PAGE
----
If you give a team enough chances, the ball will eventually go through the hoop. And, in the early goings of Thursday's 68-53 win over Purdue, the Wolverines certainly gave the Boilermakers chances.
Before the first media timeout, Purdue had already tallied three offensive rebounds. The Boilermakers recollected nearly every shot they missed in the opening minutes - and ended up with points on five of their first six possessions, building a suprising 14-9 lead.
"If we didn't contain that, the result probably wouldn't have been the same," freshman guard Nik Stauskas said. "That was important."
More From The Game:
TheWolverine.com game story // Video: Beilein press conference // Locker Room Report // Box Score // Painter: U-M is cerebral
It's an area that hasn't been a huge problem for the Wolverines thus far.
Opponents are averaging 8.9 offensive rebounds per game against Michigan. Minnesota, the No. 1 offensive rebounding team in the country (16.2 per game), collected a below-average 14 against the Wolverines last week.
Purdue had seven in the first half - which led to too many extra possessions and scoring chances for the Boilermakers.
"Three of those opportunities - and they hit threes on all of them - were on these long-scramble rebounds that inside position probably wasn't the best position," Michigan coach John Beilein said. "They had seven at halftime, and those seven were costly. They are really slippery at getting in there. We have three guys with double-figure offensive rebounds, and they're all in high numbers. They have 11 guys - now probably 12 guys - with double-figure offensive rebounds. It's part of their philosophy in there. But it may lead to some they don't get, and you can get out in transition."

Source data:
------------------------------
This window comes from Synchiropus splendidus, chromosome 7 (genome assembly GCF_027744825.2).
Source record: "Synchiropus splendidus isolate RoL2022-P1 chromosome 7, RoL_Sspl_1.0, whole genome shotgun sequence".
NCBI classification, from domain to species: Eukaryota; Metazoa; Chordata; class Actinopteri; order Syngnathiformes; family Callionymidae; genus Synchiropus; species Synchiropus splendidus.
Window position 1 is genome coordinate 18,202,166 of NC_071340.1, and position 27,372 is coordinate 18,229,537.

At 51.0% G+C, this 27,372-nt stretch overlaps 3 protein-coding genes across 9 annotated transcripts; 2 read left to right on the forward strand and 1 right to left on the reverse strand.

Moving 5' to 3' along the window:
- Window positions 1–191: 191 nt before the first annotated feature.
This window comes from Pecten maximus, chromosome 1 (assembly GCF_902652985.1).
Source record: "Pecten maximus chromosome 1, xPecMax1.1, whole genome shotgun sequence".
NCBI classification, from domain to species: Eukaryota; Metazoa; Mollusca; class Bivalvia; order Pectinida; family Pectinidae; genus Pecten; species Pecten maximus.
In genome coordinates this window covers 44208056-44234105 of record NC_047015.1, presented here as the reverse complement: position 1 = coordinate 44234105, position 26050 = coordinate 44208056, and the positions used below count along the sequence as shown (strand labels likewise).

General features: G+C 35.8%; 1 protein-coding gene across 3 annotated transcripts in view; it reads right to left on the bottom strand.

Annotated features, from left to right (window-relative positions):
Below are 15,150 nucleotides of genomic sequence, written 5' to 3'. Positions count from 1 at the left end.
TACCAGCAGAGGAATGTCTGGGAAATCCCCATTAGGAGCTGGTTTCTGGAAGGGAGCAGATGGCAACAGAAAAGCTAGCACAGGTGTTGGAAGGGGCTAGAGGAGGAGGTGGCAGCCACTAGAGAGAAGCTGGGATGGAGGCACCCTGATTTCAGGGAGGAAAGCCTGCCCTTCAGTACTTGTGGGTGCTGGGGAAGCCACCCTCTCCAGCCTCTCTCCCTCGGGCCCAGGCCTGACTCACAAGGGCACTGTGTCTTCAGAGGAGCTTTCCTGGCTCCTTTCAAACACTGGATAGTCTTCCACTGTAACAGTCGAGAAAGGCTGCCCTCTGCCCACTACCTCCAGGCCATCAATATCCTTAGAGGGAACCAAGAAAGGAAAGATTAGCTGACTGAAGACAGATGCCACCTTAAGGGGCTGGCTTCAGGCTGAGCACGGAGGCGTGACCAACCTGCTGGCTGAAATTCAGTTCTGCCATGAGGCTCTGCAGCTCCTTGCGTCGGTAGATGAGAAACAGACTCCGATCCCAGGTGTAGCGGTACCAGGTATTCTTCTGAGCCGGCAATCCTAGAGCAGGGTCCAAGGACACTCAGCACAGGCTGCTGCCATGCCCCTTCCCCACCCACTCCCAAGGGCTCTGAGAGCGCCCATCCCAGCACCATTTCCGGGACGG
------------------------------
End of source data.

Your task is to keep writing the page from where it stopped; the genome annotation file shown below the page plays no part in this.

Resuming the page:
Purdue missed 17 shots in the first half (13-of-30), but got seven of them back on the rebound. Its 33-32 halftime lead was certainly bolstered by eight second-chance points.
"They were getting long rebounds," junior guard Tim Hardaway, Jr. said. "Long shots lead to long rebounds, so if you're boxing out in the paint, shooting long threes like [guard] D.J Bryd was, all his boards were going to the free-throw line or extended.
"In the second half, we boxed out further and were meeting our man before they got to the paint."
As Beilein mentioned, many of the Boilermakers' long rebounds led to open looks from three-point range.
Purdue shot 7-of-13 (53.8 percent) from beyond the arc in the opening 20 minutes, including a 3-of-7 performance from Bryd.
But that all changed after the break.
"I think we really focused in," Stauskas said. "We didn't want to give up any more offensive rebounds, and we didn't want to give up any more open threes. That was something we really focused in on at halftime, and we were able to do it."
In the second half, Purdue managed just four offensive rebounds. Without long rebounds leading to open looks, the Boilermakers had trouble heaving anything past the Michigan defense.
The Wolverines completely stifled the Purdue perimeter attack in the second half, holding it to 0-of-9. Bryd - after hoisted seven in the opening stanza - managed to find just two open looks, missing both.
"We really did a good job of holding D.J. Byrd to no points in the second half, which was great for our team," Hardaway said. "Holding them to 20 in the second half was key. They got a lot of offensive rebounds in the first half, and we wanted to limit that.
"We did a great job of contesting shots. I think D.J. Bryd only had one or two clean looks, and that was it, and we got out and contested those. It was great to go out there and hold them off."
"The perimeter guys picked it up a notch," added freshman Mitch McGary. "Purdue cuts hard off their screens to get open, and we were closing out the gap really well on that and getting a hand up. That was a huge difference in the second half."